‘Ndunderi with Neapolitan ragu cooked in the oven, courtesy of Giardiniello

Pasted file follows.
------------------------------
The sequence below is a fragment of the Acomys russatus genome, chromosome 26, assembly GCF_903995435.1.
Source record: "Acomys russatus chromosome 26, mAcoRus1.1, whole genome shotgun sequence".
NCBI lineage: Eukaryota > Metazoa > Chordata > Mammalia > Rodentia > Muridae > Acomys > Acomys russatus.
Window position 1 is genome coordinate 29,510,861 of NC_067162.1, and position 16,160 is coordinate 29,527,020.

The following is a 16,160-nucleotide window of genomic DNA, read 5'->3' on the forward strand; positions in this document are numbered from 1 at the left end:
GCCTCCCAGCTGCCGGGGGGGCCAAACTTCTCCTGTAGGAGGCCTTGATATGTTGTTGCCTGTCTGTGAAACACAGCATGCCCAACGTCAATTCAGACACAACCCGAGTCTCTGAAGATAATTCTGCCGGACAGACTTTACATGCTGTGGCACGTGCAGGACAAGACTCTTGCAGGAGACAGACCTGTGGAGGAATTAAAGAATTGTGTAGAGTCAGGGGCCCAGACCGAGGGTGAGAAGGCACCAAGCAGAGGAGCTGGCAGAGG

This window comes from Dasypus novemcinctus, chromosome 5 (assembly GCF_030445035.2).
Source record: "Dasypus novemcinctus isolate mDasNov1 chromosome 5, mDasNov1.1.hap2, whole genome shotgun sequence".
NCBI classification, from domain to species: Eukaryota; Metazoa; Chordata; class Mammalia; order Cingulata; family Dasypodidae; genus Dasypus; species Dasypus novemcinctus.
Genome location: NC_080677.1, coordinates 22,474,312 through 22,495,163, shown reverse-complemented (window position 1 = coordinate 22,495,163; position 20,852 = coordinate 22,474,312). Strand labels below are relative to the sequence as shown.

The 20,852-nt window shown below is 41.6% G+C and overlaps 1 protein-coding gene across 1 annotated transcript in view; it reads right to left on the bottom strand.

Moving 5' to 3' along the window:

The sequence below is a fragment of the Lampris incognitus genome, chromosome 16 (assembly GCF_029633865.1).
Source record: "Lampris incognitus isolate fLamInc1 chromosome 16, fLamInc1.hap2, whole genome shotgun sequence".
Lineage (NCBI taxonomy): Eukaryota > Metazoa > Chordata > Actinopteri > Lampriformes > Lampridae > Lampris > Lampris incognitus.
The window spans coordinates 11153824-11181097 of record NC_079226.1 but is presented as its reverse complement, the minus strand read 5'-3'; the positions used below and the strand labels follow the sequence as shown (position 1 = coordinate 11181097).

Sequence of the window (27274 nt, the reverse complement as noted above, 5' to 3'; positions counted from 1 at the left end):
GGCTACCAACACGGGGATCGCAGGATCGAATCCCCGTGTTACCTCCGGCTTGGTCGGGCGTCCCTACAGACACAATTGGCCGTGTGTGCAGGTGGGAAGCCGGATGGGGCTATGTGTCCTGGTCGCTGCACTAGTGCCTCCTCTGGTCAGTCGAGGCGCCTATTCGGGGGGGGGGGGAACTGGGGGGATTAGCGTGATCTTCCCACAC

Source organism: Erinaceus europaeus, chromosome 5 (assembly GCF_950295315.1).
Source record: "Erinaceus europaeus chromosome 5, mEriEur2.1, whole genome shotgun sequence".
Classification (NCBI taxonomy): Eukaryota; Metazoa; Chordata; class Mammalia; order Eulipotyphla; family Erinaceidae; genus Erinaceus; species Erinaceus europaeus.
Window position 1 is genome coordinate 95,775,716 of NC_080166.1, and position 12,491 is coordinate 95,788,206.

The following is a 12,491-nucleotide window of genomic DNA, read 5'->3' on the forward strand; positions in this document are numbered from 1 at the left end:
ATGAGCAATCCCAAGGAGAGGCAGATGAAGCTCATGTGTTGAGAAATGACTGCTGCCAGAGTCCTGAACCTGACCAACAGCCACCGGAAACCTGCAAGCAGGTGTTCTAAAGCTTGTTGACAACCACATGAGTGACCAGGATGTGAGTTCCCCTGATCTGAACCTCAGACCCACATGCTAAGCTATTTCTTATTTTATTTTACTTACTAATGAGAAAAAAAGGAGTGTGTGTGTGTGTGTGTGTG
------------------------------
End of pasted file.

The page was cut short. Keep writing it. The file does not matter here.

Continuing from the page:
It is one of the oldest restaurants on the Amalfi Coast. Opened in 1955 by Mr. and Mrs. Francesco Di Bianco and Annunziata Celio, carrying on this family business today are their two sons, Antonio and Giovanni, along with historic chef Giovanni Cozzolino, who has been working at the restaurant for 13 years. “We aim for traditional cuisine with a prevalence of fish dishes, without excluding meat dishes. The most popular ones are the sea bass with lemon, the grilled fish the fried but also the ‘ndunderi with Neapolitan ragout cooked in the oven,” says the chef, whose philosophy “the less you touch it, the less you ruin it” has become a kind of motto for the whole restaurant. “For us, fundamental is the raw materials,” says Antonio Di Bianco, co-owner, “which are meticulously selected by our chef and his entire staff. A simple and quality cuisine served with friendly and welcoming hospitality. We have, in fact, a loyal clientele that, year after year, always comes to visit and eat at our restaurant, and a list of celebrities. In 1988 we even hosted Diego Armando Maradona with his entire family.” Among the celebrities, international actors, including Denzel Washington and Kevin Spacey, and national personalities such as Pippo Baudo, Eros Ramazzotti, Ligabue, and many others have sat under the restaurant’s arbor. If the dishes prepared by Cozzolino’s are a magnet for customers, the wait staff’s hospitality keeps them coming back. In addition to the restaurant’s menu, pizza is a must for the place. “Il Giardiniello,” says the chef, “started as a pizzeria and then turned into a restaurant over the years. Among the different types offered, the one that is the most popular is the Giardiniello pizza, made with buffalo mozzarella, yellow and red tomatoes, parmesan, and basil.” The expanding wine cellar also features interesting labels. “The selection is curated by my niece Barbara Di Bianco,” explains Antonio Di Bianco, “and includes local, regional labels, some Italian excellences, and a few international bottles.